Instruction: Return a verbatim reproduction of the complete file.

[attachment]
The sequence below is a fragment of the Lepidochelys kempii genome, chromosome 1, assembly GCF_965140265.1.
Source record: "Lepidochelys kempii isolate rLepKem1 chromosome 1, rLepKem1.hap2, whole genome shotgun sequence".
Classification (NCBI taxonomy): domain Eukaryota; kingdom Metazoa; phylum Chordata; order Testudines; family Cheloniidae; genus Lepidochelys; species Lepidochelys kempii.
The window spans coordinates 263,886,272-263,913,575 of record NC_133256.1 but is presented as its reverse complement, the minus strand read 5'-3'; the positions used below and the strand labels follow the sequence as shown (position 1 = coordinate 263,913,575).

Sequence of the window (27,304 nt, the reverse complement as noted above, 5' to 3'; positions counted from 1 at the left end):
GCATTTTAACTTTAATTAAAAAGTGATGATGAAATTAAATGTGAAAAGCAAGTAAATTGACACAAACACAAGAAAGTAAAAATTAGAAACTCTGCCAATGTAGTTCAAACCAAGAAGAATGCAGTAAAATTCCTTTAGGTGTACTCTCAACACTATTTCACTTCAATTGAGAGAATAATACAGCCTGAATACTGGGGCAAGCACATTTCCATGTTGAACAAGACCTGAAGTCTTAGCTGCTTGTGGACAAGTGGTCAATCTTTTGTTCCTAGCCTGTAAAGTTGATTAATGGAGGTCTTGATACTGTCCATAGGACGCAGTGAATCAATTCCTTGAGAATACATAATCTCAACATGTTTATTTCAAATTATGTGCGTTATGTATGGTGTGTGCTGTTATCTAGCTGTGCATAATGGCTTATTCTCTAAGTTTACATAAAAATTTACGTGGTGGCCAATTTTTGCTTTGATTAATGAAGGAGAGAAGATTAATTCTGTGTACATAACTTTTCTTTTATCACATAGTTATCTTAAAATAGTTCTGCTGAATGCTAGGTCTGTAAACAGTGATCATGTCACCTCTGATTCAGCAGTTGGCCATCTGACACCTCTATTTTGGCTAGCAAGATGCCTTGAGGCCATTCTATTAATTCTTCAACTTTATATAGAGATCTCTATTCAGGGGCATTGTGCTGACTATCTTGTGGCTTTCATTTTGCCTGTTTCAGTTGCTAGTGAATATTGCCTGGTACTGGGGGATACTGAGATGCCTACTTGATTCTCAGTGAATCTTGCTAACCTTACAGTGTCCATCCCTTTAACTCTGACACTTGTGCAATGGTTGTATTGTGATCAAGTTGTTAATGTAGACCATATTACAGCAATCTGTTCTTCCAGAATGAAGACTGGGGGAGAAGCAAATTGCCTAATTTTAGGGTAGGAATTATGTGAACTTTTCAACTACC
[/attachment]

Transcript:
The sequence below is a fragment of the Lepidochelys kempii genome, chromosome 1, assembly GCF_965140265.1.
Source record: "Lepidochelys kempii isolate rLepKem1 chromosome 1, rLepKem1.hap2, whole genome shotgun sequence".
Classification (NCBI taxonomy): domain Eukaryota; kingdom Metazoa; phylum Chordata; order Testudines; family Cheloniidae; genus Lepidochelys; species Lepidochelys kempii.
The window spans coordinates 263,886,272-263,913,575 of record NC_133256.1 but is presented as its reverse complement, the minus strand read 5'-3'; the positions used below and the strand labels follow the sequence as shown (position 1 = coordinate 263,913,575).

Sequence of the window (27,304 nt, the reverse complement as noted above, 5' to 3'; positions counted from 1 at the left end):
GCATTTTAACTTTAATTAAAAAGTGATGATGAAATTAAATGTGAAAAGCAAGTAAATTGACACAAACACAAGAAAGTAAAAATTAGAAACTCTGCCAATGTAGTTCAAACCAAGAAGAATGCAGTAAAATTCCTTTAGGTGTACTCTCAACACTATTTCACTTCAATTGAGAGAATAATACAGCCTGAATACTGGGGCAAGCACATTTCCATGTTGAACAAGACCTGAAGTCTTAGCTGCTTGTGGACAAGTGGTCAATCTTTTGTTCCTAGCCTGTAAAGTTGATTAATGGAGGTCTTGATACTGTCCATAGGACGCAGTGAATCAATTCCTTGAGAATACATAATCTCAACATGTTTATTTCAAATTATGTGCGTTATGTATGGTGTGTGCTGTTATCTAGCTGTGCATAATGGCTTATTCTCTAAGTTTACATAAAAATTTACGTGGTGGCCAATTTTTGCTTTGATTAATGAAGGAGAGAAGATTAATTCTGTGTACATAACTTTTCTTTTATCACATAGTTATCTTAAAATAGTTCTGCTGAATGCTAGGTCTGTAAACAGTGATCATGTCACCTCTGATTCAGCAGTTGGCCATCTGACACCTCTATTTTGGCTAGCAAGATGCCTTGAGGCCATTCTATTAATTCTTCAACTTTATATAGAGATCTCTATTCAGGGGCATTGTGCTGACTATCTTGTGGCTTTCATTTTGCCTGTTTCAGTTGCTAGTGAATATTGCCTGGTACTGGGGGATACTGAGATGCCTACTTGATTCTCAGTGAATCTTGCTAACCTTACAGTGTCCATCCCTTTAACTCTGACACTTGTGCAATGGTTGTATTGTGATCAAGTTGTTAATGTAGACCATATTACAGCAATCTGTTCTTCCAGAATGAAGACTGGGGGAGAAGCAAATTGCCTAATTTTAGGGTAGGAATTATGTGAACTTTTCAACTACC